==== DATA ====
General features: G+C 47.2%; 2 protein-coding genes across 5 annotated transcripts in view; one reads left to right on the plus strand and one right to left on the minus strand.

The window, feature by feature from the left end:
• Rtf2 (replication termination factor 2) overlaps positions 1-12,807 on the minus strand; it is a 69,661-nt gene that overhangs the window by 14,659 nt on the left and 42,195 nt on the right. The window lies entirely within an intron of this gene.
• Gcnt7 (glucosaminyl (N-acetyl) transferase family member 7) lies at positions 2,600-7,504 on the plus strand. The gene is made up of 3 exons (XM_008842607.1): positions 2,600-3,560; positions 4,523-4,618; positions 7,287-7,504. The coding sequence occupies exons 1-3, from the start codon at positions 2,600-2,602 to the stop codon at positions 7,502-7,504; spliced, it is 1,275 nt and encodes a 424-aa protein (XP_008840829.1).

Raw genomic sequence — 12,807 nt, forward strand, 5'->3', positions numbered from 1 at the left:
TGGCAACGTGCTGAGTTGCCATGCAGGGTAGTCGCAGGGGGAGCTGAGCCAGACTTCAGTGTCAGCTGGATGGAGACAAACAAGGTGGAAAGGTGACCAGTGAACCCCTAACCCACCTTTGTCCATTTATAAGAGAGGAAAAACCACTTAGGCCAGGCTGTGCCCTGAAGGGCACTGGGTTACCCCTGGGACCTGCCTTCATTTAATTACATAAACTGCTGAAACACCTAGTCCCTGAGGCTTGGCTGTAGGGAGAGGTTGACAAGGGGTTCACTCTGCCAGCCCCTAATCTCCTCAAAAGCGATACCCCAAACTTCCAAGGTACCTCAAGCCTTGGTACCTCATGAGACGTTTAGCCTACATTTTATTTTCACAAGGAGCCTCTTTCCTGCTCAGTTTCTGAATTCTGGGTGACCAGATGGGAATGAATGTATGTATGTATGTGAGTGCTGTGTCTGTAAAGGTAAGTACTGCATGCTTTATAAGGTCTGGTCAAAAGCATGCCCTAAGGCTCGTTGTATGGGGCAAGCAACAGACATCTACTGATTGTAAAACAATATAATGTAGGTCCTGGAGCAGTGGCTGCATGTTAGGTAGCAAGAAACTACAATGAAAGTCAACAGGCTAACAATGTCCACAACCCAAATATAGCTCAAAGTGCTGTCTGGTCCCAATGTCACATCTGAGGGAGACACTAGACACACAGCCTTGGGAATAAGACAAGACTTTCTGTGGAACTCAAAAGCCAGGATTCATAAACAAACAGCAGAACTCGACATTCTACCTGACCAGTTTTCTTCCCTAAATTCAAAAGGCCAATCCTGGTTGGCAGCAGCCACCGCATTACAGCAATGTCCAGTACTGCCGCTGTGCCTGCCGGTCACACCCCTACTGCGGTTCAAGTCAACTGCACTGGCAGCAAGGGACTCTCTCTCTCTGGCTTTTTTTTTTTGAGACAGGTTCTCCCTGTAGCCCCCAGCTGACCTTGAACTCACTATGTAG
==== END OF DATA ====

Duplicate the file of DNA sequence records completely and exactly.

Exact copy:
General features: G+C 47.2%; 2 protein-coding genes across 5 annotated transcripts in view; one reads left to right on the plus strand and one right to left on the minus strand.

The window, feature by feature from the left end:
• Rtf2 (replication termination factor 2) overlaps positions 1-12,807 on the minus strand; it is a 69,661-nt gene that overhangs the window by 14,659 nt on the left and 42,195 nt on the right. The window lies entirely within an intron of this gene.
• Gcnt7 (glucosaminyl (N-acetyl) transferase family member 7) lies at positions 2,600-7,504 on the plus strand. The gene is made up of 3 exons (XM_008842607.1): positions 2,600-3,560; positions 4,523-4,618; positions 7,287-7,504. The coding sequence occupies exons 1-3, from the start codon at positions 2,600-2,602 to the stop codon at positions 7,502-7,504; spliced, it is 1,275 nt and encodes a 424-aa protein (XP_008840829.1).

Raw genomic sequence — 12,807 nt, forward strand, 5'->3', positions numbered from 1 at the left:
TGGCAACGTGCTGAGTTGCCATGCAGGGTAGTCGCAGGGGGAGCTGAGCCAGACTTCAGTGTCAGCTGGATGGAGACAAACAAGGTGGAAAGGTGACCAGTGAACCCCTAACCCACCTTTGTCCATTTATAAGAGAGGAAAAACCACTTAGGCCAGGCTGTGCCCTGAAGGGCACTGGGTTACCCCTGGGACCTGCCTTCATTTAATTACATAAACTGCTGAAACACCTAGTCCCTGAGGCTTGGCTGTAGGGAGAGGTTGACAAGGGGTTCACTCTGCCAGCCCCTAATCTCCTCAAAAGCGATACCCCAAACTTCCAAGGTACCTCAAGCCTTGGTACCTCATGAGACGTTTAGCCTACATTTTATTTTCACAAGGAGCCTCTTTCCTGCTCAGTTTCTGAATTCTGGGTGACCAGATGGGAATGAATGTATGTATGTATGTGAGTGCTGTGTCTGTAAAGGTAAGTACTGCATGCTTTATAAGGTCTGGTCAAAAGCATGCCCTAAGGCTCGTTGTATGGGGCAAGCAACAGACATCTACTGATTGTAAAACAATATAATGTAGGTCCTGGAGCAGTGGCTGCATGTTAGGTAGCAAGAAACTACAATGAAAGTCAACAGGCTAACAATGTCCACAACCCAAATATAGCTCAAAGTGCTGTCTGGTCCCAATGTCACATCTGAGGGAGACACTAGACACACAGCCTTGGGAATAAGACAAGACTTTCTGTGGAACTCAAAAGCCAGGATTCATAAACAAACAGCAGAACTCGACATTCTACCTGACCAGTTTTCTTCCCTAAATTCAAAAGGCCAATCCTGGTTGGCAGCAGCCACCGCATTACAGCAATGTCCAGTACTGCCGCTGTGCCTGCCGGTCACACCCCTACTGCGGTTCAAGTCAACTGCACTGGCAGCAAGGGACTCTCTCTCTCTGGCTTTTTTTTTTTGAGACAGGTTCTCCCTGTAGCCCCCAGCTGACCTTGAACTCACTATGTAG